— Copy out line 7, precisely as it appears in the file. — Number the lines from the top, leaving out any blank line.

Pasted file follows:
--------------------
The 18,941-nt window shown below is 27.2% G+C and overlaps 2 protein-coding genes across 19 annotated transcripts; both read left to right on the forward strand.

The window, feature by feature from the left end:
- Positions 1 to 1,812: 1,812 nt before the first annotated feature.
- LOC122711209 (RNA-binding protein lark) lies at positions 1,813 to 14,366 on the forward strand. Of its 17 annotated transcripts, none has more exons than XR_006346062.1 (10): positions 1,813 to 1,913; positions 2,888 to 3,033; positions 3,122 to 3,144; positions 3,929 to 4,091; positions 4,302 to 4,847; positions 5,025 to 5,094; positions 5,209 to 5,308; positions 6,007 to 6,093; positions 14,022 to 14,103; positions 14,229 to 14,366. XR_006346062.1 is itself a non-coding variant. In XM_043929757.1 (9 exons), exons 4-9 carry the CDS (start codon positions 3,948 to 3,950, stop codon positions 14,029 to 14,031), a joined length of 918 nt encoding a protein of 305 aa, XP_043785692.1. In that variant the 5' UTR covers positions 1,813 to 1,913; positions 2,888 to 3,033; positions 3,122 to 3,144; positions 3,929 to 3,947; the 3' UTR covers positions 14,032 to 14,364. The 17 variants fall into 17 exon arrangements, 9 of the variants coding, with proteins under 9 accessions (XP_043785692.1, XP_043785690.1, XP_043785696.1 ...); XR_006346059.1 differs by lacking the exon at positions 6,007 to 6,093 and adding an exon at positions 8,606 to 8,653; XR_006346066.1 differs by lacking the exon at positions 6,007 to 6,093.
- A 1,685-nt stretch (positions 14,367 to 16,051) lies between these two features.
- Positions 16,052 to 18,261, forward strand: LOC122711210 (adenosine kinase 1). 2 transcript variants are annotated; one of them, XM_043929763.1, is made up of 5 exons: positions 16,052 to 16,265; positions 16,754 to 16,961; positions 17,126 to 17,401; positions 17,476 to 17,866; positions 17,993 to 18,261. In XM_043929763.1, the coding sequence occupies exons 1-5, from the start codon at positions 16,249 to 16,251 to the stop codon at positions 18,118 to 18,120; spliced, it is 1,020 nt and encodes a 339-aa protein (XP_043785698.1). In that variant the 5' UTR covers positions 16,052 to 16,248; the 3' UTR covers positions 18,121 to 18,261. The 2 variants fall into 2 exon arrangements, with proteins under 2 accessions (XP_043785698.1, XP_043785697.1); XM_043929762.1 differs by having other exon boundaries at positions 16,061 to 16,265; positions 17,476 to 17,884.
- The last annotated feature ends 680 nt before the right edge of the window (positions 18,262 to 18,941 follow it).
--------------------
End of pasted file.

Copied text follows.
- The last annotated feature ends 680 nt before the right edge of the window (positions 18,262 to 18,941 follow it).